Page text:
Making the right noises is fine but companies must walk the talk on mental health issue

The COVID-19 pandemic has resulted in a greater focus on mental health and prompted many business leaders and companies to say all the right things on the issue of mental well-being. However, while speaking is the simpler part since it is always easier to teach others what is good to be done, more companies should […]

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The COVID-19 pandemic has resulted in a greater focus on mental health and prompted many business leaders and companies to say all the right things on the issue of mental well-being.

However, while speaking is the simpler part since it is always easier to teach others what is good to be done, more companies should undertake specific measures to demonstrate their willingness to walk the talk on the topic of mental health to prove that corporate groups can also act as agents of social change.

Some of the steps that companies may consider in this regard are:

  • Fostering an ecosystem where employees do not feel afraid or apprehensive to come clean on any mental health issues that they may be facing because of likely worries over whether doing so could affect their career prospects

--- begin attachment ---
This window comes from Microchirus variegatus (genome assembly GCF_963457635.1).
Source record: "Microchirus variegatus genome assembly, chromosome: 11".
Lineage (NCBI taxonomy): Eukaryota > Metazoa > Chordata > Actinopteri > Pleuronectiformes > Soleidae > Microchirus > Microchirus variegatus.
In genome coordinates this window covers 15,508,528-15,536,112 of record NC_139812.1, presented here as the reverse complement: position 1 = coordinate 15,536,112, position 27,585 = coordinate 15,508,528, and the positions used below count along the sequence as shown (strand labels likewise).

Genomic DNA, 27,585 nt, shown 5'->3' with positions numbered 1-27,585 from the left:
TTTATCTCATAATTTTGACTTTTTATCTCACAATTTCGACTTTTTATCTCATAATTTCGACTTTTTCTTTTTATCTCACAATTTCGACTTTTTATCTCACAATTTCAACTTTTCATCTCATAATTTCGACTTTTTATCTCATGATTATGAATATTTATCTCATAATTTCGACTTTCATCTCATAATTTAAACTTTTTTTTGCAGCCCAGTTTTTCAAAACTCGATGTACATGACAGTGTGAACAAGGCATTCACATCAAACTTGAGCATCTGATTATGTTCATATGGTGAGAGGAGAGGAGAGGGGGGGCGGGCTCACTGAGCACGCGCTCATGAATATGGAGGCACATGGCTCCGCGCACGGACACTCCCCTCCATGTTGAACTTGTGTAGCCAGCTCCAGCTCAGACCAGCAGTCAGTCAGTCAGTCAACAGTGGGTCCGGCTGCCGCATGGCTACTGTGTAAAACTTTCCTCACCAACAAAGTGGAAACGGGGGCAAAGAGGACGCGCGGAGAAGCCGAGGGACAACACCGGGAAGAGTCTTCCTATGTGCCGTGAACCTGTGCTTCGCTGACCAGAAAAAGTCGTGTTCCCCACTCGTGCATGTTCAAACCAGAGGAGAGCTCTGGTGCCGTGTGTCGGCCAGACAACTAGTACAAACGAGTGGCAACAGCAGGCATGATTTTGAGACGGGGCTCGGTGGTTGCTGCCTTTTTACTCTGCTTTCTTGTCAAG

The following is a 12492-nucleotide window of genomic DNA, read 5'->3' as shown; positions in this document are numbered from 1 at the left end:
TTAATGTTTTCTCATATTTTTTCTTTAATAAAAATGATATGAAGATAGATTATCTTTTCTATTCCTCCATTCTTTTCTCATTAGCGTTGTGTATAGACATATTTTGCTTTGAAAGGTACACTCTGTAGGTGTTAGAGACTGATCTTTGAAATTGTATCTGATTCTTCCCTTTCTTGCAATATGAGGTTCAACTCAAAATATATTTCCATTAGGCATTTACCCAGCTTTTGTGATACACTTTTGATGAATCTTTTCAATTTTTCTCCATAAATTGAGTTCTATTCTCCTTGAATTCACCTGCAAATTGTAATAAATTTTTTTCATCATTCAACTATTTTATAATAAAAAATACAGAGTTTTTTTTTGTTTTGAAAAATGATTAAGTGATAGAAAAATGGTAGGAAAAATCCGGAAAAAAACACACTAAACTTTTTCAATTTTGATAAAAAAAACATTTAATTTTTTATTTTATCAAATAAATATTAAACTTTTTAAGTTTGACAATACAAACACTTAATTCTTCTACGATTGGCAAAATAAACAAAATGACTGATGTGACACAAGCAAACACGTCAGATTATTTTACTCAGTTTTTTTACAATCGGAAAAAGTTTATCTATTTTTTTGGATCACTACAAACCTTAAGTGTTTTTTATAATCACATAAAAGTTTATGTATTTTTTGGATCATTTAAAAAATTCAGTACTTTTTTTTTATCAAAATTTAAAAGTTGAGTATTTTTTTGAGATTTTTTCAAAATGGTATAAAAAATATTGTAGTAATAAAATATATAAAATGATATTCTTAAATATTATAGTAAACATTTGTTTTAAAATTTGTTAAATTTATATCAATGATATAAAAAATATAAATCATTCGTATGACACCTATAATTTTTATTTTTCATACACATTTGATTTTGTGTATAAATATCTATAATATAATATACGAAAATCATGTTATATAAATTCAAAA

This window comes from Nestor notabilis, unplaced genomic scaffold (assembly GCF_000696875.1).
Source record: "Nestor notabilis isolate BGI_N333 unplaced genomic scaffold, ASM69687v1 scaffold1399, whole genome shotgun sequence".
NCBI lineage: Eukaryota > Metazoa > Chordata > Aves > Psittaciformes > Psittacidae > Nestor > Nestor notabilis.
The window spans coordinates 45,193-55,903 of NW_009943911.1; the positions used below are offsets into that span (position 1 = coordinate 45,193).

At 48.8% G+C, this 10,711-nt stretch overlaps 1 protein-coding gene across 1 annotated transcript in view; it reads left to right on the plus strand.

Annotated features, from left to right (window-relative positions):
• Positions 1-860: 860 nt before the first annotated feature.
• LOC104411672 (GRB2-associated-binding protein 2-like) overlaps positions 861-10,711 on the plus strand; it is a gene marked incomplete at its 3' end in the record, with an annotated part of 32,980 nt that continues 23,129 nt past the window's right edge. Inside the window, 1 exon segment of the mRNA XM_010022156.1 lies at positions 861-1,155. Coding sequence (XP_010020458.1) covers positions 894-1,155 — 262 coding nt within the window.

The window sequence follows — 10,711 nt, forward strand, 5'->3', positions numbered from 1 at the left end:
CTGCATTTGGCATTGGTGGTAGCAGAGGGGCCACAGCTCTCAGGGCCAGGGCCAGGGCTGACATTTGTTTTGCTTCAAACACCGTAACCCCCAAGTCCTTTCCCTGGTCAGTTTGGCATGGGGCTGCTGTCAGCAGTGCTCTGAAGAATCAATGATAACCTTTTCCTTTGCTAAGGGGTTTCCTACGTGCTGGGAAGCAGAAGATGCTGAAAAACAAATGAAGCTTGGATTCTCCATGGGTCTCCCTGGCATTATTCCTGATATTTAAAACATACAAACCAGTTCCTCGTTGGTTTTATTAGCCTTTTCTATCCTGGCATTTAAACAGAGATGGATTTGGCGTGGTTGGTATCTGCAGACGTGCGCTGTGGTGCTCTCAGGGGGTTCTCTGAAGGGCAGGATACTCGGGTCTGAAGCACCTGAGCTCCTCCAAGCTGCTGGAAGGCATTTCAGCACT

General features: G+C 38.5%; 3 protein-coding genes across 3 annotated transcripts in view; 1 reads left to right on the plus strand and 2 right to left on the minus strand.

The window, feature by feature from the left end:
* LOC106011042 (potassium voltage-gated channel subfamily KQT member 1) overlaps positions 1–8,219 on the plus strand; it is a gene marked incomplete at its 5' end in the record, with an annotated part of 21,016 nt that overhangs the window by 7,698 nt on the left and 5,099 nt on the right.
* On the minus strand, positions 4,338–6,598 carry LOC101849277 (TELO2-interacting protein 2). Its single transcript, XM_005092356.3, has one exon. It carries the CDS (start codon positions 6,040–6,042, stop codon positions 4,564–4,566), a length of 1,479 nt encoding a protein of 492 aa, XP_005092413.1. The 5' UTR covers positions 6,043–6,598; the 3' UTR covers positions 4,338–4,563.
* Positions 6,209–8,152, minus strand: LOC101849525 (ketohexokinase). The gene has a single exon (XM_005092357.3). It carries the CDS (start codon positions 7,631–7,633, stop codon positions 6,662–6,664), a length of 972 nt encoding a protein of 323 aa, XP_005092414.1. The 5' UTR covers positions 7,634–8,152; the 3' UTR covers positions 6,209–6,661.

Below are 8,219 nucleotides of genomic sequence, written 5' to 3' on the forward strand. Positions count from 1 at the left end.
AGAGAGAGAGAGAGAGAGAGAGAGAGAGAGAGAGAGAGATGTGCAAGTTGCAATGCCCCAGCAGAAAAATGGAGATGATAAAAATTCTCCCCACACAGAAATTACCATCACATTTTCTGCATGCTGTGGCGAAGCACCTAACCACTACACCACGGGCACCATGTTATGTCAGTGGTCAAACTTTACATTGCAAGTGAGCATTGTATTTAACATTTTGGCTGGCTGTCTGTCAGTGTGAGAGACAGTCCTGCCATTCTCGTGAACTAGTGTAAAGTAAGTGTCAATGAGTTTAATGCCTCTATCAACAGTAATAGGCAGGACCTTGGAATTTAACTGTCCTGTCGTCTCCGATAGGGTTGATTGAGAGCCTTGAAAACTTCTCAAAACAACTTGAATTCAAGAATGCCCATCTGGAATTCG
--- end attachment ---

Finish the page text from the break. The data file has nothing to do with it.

• Extending support to employees in mentally fragile situations by putting in place systems and processes that keep the best interests of employees experiencing mental health issues in mind and are not solely designed to insulate companies from legal liabilities
  • Making it mandatory for all employees to have annual mental health check-ups on the lines of routine physical health check-ups
  • Not shying away from hiring a person who may have had issues with mental health earlier but is now fully recovered and is most suited to perform the job (since such discrimination, importantly, may also result in the organization losing out on a likely good employee), and
  • Not discriminating against employees who have fully recovered from mental health problems when it comes to handing out promotions and increments if such people can handle the additional responsibilities and deserve the pay and perks that come with the new role.

Unfortunate, as it may be, mental health has, over the years, acquired a stigma it does not deserve. At the same time, though, the mental health issue has presented companies with a great window of opportunity to make it evident to all stakeholders that they are more than just money-making machines. The actions that business enterprises take on the mental health front, thus, would be closely watched as it may also make for interesting case studies at leading B-Schools worldwide.

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